Wild Tangent Fate
Fans of dungeon crawlers, fantastical adventure, and monster killing will find Fate a welcome arrival to the Mac platform. A dungeon crawler, for the uninitiated, is a genre of role-playing game where a player must guide a character through increasingly difficult levels of dungeons while confronting monsters, traps, and other obstacles. Through the journey the player can customize their character by upgrading his/her abilities, weapons, and magic. Sadly, Fate not only cuts out the fat of the genre but tosses out the baby with the bathwater. While Fate offers perhaps the deepest dungeon adventure experience ever, its narrow focus and unremarkable world will deter a broader following.
Fate was a sleeper hit for the PC in 2005 and there is good reason to see why the gaming experts enjoyed it. The game play is deep, the replayability is high, and thanks to the randomly generated dungeon maps, there are virtually infinite numbers of dungeons to explore. While the weapons, battle system, enemies, and maps are themselves unremarkable (bordering on uninspiring), the game’s major selling point is for gamers who love the ability to unlock and explore every niche of a game. After completing the first 50 levels, the player has the ability to retire the character and start the game over with a new character that can inherit an item from the previous character-a family heirloom of sorts. The randomization of the dungeon levels means you’ll encounter new levels the second time around and Fate could play out somehow differently. In addition to new maps to explore, monsters and treasures are randomized.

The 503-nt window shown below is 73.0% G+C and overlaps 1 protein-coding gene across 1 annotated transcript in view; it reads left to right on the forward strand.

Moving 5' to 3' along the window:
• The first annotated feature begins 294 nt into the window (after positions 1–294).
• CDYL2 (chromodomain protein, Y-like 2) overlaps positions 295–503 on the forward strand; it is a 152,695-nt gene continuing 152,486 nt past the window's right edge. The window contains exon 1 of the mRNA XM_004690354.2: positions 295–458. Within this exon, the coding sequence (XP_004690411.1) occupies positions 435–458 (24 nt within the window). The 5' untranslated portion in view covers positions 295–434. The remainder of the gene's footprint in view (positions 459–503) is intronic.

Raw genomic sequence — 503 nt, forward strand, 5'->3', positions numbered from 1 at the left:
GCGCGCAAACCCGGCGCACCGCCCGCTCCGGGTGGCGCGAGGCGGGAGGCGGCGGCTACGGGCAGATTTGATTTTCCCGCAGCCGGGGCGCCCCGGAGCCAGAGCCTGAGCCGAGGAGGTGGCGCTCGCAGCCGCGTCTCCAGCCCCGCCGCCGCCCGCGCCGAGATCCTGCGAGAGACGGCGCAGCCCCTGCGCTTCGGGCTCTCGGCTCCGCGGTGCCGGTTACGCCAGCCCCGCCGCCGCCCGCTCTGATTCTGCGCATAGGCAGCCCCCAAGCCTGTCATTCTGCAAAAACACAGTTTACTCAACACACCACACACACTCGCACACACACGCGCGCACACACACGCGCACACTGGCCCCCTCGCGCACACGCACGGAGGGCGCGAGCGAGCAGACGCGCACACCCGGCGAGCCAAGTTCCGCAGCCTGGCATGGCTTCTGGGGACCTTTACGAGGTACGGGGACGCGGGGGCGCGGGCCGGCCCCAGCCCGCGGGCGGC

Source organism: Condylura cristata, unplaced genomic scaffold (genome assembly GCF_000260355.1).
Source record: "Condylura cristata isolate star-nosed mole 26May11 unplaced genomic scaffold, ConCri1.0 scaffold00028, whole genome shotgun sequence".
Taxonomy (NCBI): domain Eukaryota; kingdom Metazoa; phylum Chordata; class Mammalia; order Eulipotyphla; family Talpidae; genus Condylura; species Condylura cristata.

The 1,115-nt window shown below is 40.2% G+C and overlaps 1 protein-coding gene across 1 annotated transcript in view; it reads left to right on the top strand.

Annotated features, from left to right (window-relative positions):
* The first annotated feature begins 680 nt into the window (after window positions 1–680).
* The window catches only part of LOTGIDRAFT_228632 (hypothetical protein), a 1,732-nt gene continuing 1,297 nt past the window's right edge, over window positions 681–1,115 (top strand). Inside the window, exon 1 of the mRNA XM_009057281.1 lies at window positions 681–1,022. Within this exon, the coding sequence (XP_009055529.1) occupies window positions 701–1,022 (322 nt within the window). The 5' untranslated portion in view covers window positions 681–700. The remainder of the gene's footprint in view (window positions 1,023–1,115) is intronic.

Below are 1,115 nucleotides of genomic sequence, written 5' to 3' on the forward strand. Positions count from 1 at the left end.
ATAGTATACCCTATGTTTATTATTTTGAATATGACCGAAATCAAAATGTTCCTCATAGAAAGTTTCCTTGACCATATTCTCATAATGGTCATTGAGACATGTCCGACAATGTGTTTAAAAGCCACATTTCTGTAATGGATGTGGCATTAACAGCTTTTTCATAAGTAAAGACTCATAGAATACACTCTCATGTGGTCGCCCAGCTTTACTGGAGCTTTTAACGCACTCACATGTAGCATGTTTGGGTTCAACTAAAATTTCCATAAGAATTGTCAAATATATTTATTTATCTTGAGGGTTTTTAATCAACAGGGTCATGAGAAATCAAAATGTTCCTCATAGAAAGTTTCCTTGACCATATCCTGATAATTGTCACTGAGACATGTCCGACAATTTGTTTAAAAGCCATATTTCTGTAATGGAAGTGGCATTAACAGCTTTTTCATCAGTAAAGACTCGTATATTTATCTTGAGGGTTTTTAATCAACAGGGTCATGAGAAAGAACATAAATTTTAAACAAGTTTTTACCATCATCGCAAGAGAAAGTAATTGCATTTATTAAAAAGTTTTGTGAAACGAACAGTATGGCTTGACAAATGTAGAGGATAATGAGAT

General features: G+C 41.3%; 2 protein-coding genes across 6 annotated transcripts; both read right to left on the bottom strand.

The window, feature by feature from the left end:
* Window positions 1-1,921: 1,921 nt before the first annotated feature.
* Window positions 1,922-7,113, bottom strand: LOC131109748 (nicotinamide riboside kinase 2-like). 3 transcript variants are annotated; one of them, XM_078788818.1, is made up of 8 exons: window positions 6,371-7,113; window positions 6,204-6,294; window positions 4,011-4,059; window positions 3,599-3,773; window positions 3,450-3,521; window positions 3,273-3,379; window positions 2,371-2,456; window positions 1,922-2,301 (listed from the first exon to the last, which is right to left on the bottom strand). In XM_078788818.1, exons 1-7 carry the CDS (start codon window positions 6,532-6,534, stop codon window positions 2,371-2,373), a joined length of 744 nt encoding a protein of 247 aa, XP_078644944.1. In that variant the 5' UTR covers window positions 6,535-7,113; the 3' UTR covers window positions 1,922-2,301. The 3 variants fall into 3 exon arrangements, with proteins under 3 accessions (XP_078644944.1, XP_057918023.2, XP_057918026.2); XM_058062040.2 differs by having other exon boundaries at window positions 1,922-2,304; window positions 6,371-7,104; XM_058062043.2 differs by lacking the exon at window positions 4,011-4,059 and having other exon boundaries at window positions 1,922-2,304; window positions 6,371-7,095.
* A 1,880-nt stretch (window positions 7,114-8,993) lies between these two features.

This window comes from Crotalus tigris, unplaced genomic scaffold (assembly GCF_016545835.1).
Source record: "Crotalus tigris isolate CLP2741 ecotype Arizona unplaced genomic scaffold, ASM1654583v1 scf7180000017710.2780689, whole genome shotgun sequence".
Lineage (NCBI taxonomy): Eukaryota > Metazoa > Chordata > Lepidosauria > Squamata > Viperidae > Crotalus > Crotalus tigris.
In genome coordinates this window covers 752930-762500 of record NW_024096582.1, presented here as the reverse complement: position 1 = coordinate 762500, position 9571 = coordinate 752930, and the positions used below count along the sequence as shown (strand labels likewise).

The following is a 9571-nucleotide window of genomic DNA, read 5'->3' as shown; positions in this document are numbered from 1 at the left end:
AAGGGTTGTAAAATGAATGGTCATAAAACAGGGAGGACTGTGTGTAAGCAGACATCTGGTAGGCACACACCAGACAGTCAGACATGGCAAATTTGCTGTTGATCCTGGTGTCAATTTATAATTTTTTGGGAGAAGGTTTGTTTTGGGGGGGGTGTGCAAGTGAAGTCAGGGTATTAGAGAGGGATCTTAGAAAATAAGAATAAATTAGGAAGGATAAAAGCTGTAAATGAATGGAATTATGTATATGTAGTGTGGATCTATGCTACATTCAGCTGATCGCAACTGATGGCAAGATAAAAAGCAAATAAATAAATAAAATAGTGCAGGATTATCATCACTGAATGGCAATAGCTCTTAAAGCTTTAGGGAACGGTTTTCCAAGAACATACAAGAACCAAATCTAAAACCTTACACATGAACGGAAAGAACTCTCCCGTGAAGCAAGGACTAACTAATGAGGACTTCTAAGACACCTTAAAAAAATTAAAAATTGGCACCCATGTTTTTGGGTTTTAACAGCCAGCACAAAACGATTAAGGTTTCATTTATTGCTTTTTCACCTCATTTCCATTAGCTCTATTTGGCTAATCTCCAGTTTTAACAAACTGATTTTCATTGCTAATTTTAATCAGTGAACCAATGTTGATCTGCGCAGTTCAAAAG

When you die, the Grim Reaper-like embodiment of Fate offers you a variety of resurrection choices, each one with a cost. Strikingly, you can actually be resurrected at a better level than the one at which you died, making Fate’s randomness a tempting and chaotic element to the game. Gambling and vendors that may or may not help you also break up the monotony of simple leveling.
But as chaotic as Fate’s dungeons are, the rest of the game is remarkably pedestrian. That is to say, the developers didn’t take many risks and instead produced one of the least compelling stories and worlds I’ve ever encountered.
You start in the town of Grove, a classically cliché happy little town that happens to be built next to a dungeon full of monsters who (we’re told) occasionally come out and harass the town. You can purchase items from the dozen or so shopkeepers or ask them for quests. There’s a place to gamble, a place to enchant, and finally, a storage chest. Fate offers precious little introduction to the story and instead expects you to be so bored with the town that you’ll wander to the dungeon post haste. You’re told there’s something really big and evil in level 50 of the dungeon, but that’s about it in terms of a goal to work toward.
You’re given a pet to start out, either a dog or a cat, which can be upgraded and leveled up much like your character but cannot die (if it loses all its health, it simply flees). By feeding fish to your pet, you can transform the animal temporarily or permanently to something stronger, but this is easier said than done. Places to obtain fish are plentiful in the initial levels but are sparse later on, and the fishing minigame is not only tedious but has an annoyingly low rate of success. Without the fish, your pet will remain in whatever form it was last transformed to. Having your pet cat Whiskers still following you around at level 30 is not only embarrassing, but puts you at a disadvantage in combat.